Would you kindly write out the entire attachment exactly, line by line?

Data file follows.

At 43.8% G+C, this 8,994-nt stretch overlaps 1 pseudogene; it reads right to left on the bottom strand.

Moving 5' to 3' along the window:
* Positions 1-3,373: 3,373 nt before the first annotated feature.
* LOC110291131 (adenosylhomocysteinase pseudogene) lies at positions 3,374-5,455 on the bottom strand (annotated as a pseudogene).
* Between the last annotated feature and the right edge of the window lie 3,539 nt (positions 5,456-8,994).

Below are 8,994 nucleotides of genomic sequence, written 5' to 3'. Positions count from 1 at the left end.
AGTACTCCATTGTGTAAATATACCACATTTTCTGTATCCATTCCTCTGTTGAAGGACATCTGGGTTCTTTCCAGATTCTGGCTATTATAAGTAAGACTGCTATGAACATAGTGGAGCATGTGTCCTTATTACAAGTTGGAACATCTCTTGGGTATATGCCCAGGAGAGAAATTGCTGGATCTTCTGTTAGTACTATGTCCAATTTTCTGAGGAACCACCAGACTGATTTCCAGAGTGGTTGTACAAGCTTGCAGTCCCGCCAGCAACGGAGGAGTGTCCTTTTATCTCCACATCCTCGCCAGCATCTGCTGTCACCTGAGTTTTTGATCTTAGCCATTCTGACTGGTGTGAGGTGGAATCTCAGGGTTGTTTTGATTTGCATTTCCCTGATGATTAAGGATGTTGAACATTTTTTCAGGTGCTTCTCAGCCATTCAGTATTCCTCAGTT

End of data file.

At 43.8% G+C, this 8,994-nt stretch overlaps 1 pseudogene; it reads right to left on the bottom strand.

Moving 5' to 3' along the window:
* Positions 1-3,373: 3,373 nt before the first annotated feature.
* LOC110291131 (adenosylhomocysteinase pseudogene) lies at positions 3,374-5,455 on the bottom strand (annotated as a pseudogene).
* Between the last annotated feature and the right edge of the window lie 3,539 nt (positions 5,456-8,994).

Below are 8,994 nucleotides of genomic sequence, written 5' to 3'. Positions count from 1 at the left end.
AGTACTCCATTGTGTAAATATACCACATTTTCTGTATCCATTCCTCTGTTGAAGGACATCTGGGTTCTTTCCAGATTCTGGCTATTATAAGTAAGACTGCTATGAACATAGTGGAGCATGTGTCCTTATTACAAGTTGGAACATCTCTTGGGTATATGCCCAGGAGAGAAATTGCTGGATCTTCTGTTAGTACTATGTCCAATTTTCTGAGGAACCACCAGACTGATTTCCAGAGTGGTTGTACAAGCTTGCAGTCCCGCCAGCAACGGAGGAGTGTCCTTTTATCTCCACATCCTCGCCAGCATCTGCTGTCACCTGAGTTTTTGATCTTAGCCATTCTGACTGGTGTGAGGTGGAATCTCAGGGTTGTTTTGATTTGCATTTCCCTGATGATTAAGGATGTTGAACATTTTTTCAGGTGCTTCTCAGCCATTCAGTATTCCTCAGTT